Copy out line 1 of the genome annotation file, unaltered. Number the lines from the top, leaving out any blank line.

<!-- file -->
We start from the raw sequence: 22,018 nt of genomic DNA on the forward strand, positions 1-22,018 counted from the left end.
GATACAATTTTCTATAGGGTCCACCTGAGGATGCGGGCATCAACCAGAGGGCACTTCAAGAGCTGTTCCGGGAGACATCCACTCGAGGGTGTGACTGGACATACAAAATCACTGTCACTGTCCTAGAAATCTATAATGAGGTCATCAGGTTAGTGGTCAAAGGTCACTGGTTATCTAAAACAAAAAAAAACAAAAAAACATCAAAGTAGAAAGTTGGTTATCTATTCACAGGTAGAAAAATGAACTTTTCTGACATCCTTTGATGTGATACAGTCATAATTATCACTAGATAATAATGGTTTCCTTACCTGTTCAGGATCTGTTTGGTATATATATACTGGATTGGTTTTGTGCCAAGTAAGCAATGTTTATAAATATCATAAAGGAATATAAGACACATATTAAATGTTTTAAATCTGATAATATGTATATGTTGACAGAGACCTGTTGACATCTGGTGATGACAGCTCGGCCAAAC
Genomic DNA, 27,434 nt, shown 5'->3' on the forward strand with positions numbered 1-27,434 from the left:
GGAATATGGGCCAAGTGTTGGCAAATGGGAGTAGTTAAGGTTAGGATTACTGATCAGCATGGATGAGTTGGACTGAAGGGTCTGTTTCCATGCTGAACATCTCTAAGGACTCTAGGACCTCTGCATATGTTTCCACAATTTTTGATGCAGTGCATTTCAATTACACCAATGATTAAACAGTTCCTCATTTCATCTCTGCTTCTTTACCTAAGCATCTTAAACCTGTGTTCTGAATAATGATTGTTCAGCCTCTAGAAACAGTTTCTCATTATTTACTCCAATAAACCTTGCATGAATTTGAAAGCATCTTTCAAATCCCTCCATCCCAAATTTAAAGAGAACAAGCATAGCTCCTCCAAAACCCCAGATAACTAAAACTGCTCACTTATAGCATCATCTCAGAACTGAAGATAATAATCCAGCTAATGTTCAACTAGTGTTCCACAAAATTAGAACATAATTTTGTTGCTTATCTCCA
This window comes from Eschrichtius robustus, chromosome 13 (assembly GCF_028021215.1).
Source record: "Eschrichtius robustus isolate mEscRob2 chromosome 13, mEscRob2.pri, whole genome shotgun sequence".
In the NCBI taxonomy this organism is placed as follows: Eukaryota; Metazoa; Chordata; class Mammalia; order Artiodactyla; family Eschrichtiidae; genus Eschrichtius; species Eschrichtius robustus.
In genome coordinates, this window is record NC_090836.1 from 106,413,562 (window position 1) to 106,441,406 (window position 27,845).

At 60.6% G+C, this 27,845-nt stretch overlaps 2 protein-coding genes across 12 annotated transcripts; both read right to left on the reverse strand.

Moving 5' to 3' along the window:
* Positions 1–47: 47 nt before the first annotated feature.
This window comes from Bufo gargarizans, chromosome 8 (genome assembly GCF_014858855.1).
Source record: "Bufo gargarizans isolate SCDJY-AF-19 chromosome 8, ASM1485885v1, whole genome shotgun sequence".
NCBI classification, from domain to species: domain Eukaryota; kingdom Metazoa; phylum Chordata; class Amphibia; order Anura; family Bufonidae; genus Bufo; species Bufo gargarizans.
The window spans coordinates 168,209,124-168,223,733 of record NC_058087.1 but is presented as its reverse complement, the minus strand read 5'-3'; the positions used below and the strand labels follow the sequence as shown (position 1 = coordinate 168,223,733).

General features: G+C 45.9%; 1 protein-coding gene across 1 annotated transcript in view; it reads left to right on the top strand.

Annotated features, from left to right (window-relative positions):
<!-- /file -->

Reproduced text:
We start from the raw sequence: 22,018 nt of genomic DNA on the forward strand, positions 1-22,018 counted from the left end.